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Let me get this clear.

I usually use download accelerator to download 1+ gig zip files. And it needs to rebuild the temporary file it created from downloading to the orginal zip file. Would having a RAID0 help in this situation?

Also, unzipping and build 1+gig large files. Would having a RAID0 help in this situation?

More, moving 1+gig across different drive letters (but on the same array). Would having a RAID0 help in this situation?

At last, move many (300+) tiny files (3-10mb) across the array. Would having a RAID0 help in this situation?

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That's about as file transfer intensive as it gets mostly but I do this quite often. Would I really benifit from raid?

If not, what other situations would I benifit from by using RAID0. Examples of applications (i already know raid is mostly for high STR in video editing).

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Guest russofris
I usually use download accelerator to download 1+ gig zip files.  And it needs to rebuild the temporary file it created from downloading to the orginal zip file.  Would having a RAID0 help in this situation?

No, you are better off unzipping to seperate physical drive

Also, unzipping and build 1+gig large files.  Would having a RAID0 help in this situation?

No, you are better off zipping to a seperate physical drive

More, moving 1+gig across different drive letters (but on the same array).  Would having a RAID0 help in this situation?

No, you are better off copying/noving to a seperate physical drive

At last, move many (300+) tiny files (3-10mb) across the array.  Would having a RAID0 help in this situation?

No, you are better off copying/noving to a seperate physical drive

That's about as file transfer intensive as it gets mostly but I do this quite often.  Would I really benifit from raid?

No

If not, what other situations would I benifit from by using RAID0.  Examples of applications (i already know raid is mostly for high STR in video editing).

VE is better off with 2 seperate drives. The only reason that people "used to" use RAID 0 for VE is that the capture TR used to exceed the Write TR of the drive, resulting in dropped frames. Nowadays, most 7200rpm drives can cap quite well without dropping frames.

Video "editing" does not include the "capture" though.. For editing, two seperate drives (source/destination) are the way to go. If you find that you are exceeding the R/W rate of the drives, you would use two seperate raid 0 arrays and keep the source/destination theme.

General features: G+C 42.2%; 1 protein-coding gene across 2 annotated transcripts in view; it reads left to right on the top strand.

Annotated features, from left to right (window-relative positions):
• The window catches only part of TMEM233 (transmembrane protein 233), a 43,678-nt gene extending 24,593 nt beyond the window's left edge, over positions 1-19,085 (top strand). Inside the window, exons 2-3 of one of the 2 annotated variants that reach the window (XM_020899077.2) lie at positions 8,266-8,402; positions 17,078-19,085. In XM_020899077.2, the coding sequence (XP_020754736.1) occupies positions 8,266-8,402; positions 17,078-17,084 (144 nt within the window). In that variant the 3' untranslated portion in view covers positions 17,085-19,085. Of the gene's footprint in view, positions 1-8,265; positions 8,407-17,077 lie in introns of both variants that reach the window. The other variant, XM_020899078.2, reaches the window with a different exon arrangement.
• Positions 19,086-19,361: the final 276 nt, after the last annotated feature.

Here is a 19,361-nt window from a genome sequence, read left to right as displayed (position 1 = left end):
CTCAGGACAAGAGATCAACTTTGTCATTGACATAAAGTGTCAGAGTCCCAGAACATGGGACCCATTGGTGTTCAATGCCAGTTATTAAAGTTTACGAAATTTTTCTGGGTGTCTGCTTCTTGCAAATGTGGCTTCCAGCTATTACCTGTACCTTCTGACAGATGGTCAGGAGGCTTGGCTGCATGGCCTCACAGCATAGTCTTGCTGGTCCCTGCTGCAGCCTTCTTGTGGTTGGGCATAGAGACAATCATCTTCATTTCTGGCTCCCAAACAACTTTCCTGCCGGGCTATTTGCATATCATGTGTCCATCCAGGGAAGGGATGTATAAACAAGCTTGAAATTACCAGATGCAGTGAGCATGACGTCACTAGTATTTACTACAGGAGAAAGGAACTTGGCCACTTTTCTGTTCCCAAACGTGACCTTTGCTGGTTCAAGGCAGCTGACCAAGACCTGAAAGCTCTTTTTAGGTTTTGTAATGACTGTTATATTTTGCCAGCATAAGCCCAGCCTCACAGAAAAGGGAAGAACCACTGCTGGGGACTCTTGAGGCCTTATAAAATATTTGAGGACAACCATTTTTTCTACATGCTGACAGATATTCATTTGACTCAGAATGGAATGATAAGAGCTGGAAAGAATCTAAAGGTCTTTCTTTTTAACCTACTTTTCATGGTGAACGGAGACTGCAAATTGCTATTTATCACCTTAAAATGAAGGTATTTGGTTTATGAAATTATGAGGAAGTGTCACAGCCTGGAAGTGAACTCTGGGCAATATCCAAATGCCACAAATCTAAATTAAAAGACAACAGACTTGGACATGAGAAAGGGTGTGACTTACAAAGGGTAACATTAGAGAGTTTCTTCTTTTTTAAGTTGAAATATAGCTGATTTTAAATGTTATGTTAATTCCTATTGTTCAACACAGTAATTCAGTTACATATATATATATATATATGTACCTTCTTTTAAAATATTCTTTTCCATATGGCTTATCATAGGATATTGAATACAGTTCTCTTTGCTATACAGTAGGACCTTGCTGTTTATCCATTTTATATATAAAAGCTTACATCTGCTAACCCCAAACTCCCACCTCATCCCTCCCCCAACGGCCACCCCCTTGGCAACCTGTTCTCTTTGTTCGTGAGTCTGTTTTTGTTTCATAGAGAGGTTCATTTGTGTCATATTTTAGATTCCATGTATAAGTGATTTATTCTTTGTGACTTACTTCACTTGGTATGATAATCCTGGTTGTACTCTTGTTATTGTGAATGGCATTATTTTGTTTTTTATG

A situation where RAID 0 would be effective is one which the drive is either always reading or always writing, not both simultaneously.

Hope that this helps,

Frank Russo

PS...I believe that these conclusions have been reached by the community hundreds of times. Try the "Search" function in the upper right.

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Ok, thanks. I think i'll just use two seperate drives from now on.

oh, this is kinda stupid, after spending so many hours, I ended up not using raid. :lol:

So everyone agrees that if a file needs to be unzipped, its better to download to the first drive and unzipped to the second. Rather than having the file download to the first and unzipped to the first. And this is probably true too for all other hd intentsive tasks right? ie. swap file, abobe ps temporary space and download accelerator temporary files.

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Me too, I always keep three drive letters on my system too so I can keep the OS from messing with my data.  I just don't trust microsoft since the days of win3.1.

Is software raid os dependent?  meaning that if the os gets corrupted or deleted, will the array get destroyed too?

No, you can pull the array out and put it in another machine and it will come up just fine.

The array info is stored on the drives, not in the OS.

Jason

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I usually use download accelerator to download 1+ gig zip files.  And it needs to rebuild the temporary file it created from downloading to the orginal zip file.  Would having a RAID0 help in this situation?

No, you would be much better off to have the temp files on one drive, and the final file on another drive. It will go at least twice as fast, and more likely three times as fast.

Also, unzipping and build 1+gig large files.  Would having a RAID0 help in this situation?

No, you are always better off with two seperate drives rather than one single RAID 0 array here.

Of course, a pair of seperate RAID 0 arrays would be fine as well, but a single RAID 0 array would be worse.

At last, move many (300+) tiny files (3-10mb) across the array.  Would having a RAID0 help in this situation?

This might be as much as 5 to 10 times faster moving from one single drive to another, rather than across a single RAID 0 array.

If not, what other situations would I benifit from by using RAID0.  Examples of applications (i already know raid is mostly for high STR in video editing).

You don't, this is what most people don't seem to get.

Video editing DOES NOT NEED RAID 0, people continue to believe this, this is wrong.

Even the slowest modern 5,400 RPM IDE drive is plenty fast for uncompressed video capture, and non-liner video editing is seek limited, not STR limited.

RAID 0 has almost ZERO use for almost anyone... The only real time it is useful is if you have serveral RAID 0 arrays and you move files between them.

I have 4 - 120GB drives in my video machine. I have them setup into a pair of RAID 0 arrays (two arrays of 240GB each, two seperate drive letters). I do not have them all as one big RAID 0 array because that would be slower...

You can ask it all day long, but the answer won't change.

RAID 0 is more a marketing gimick than anything else...

Jason